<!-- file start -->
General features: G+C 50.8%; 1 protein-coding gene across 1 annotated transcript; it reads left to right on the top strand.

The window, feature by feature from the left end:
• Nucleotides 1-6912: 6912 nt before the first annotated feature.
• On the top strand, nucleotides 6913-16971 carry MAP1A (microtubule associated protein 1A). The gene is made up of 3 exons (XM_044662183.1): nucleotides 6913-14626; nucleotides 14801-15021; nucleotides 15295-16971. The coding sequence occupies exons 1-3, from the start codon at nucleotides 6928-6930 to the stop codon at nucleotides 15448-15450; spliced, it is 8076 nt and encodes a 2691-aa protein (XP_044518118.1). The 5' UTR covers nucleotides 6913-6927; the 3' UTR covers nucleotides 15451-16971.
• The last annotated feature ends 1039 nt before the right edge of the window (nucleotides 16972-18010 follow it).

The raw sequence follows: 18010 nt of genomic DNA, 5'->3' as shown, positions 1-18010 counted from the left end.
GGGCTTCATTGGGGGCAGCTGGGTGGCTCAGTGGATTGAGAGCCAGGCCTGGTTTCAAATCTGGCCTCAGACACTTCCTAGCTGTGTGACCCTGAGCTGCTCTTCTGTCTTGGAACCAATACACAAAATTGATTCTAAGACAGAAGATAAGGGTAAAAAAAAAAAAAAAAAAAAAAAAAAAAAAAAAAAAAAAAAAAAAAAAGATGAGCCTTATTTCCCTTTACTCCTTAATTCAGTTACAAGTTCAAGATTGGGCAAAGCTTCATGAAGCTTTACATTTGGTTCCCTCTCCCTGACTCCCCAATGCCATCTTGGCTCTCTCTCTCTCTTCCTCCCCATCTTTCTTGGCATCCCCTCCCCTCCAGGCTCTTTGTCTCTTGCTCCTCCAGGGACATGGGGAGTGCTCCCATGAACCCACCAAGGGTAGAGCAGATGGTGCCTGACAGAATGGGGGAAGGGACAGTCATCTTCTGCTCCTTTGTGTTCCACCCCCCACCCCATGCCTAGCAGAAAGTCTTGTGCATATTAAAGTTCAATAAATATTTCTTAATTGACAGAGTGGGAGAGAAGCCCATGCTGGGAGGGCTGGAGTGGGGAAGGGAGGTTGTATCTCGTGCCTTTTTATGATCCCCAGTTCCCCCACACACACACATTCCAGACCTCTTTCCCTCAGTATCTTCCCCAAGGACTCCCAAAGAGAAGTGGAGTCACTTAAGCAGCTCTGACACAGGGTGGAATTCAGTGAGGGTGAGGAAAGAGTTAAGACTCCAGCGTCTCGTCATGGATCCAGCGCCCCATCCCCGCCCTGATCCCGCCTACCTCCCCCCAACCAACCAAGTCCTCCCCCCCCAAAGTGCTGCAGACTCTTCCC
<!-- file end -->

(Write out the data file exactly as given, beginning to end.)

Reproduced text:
General features: G+C 50.8%; 1 protein-coding gene across 1 annotated transcript; it reads left to right on the top strand.

The window, feature by feature from the left end:
• Nucleotides 1-6912: 6912 nt before the first annotated feature.
• On the top strand, nucleotides 6913-16971 carry MAP1A (microtubule associated protein 1A). The gene is made up of 3 exons (XM_044662183.1): nucleotides 6913-14626; nucleotides 14801-15021; nucleotides 15295-16971. The coding sequence occupies exons 1-3, from the start codon at nucleotides 6928-6930 to the stop codon at nucleotides 15448-15450; spliced, it is 8076 nt and encodes a 2691-aa protein (XP_044518118.1). The 5' UTR covers nucleotides 6913-6927; the 3' UTR covers nucleotides 15451-16971.
• The last annotated feature ends 1039 nt before the right edge of the window (nucleotides 16972-18010 follow it).

The raw sequence follows: 18010 nt of genomic DNA, 5'->3' as shown, positions 1-18010 counted from the left end.
GGGCTTCATTGGGGGCAGCTGGGTGGCTCAGTGGATTGAGAGCCAGGCCTGGTTTCAAATCTGGCCTCAGACACTTCCTAGCTGTGTGACCCTGAGCTGCTCTTCTGTCTTGGAACCAATACACAAAATTGATTCTAAGACAGAAGATAAGGGTAAAAAAAAAAAAAAAAAAAAAAAAAAAAAAAAAAAAAAAAAAAAAAAAGATGAGCCTTATTTCCCTTTACTCCTTAATTCAGTTACAAGTTCAAGATTGGGCAAAGCTTCATGAAGCTTTACATTTGGTTCCCTCTCCCTGACTCCCCAATGCCATCTTGGCTCTCTCTCTCTCTTCCTCCCCATCTTTCTTGGCATCCCCTCCCCTCCAGGCTCTTTGTCTCTTGCTCCTCCAGGGACATGGGGAGTGCTCCCATGAACCCACCAAGGGTAGAGCAGATGGTGCCTGACAGAATGGGGGAAGGGACAGTCATCTTCTGCTCCTTTGTGTTCCACCCCCCACCCCATGCCTAGCAGAAAGTCTTGTGCATATTAAAGTTCAATAAATATTTCTTAATTGACAGAGTGGGAGAGAAGCCCATGCTGGGAGGGCTGGAGTGGGGAAGGGAGGTTGTATCTCGTGCCTTTTTATGATCCCCAGTTCCCCCACACACACACATTCCAGACCTCTTTCCCTCAGTATCTTCCCCAAGGACTCCCAAAGAGAAGTGGAGTCACTTAAGCAGCTCTGACACAGGGTGGAATTCAGTGAGGGTGAGGAAAGAGTTAAGACTCCAGCGTCTCGTCATGGATCCAGCGCCCCATCCCCGCCCTGATCCCGCCTACCTCCCCCCAACCAACCAAGTCCTCCCCCCCCAAAGTGCTGCAGACTCTTCCC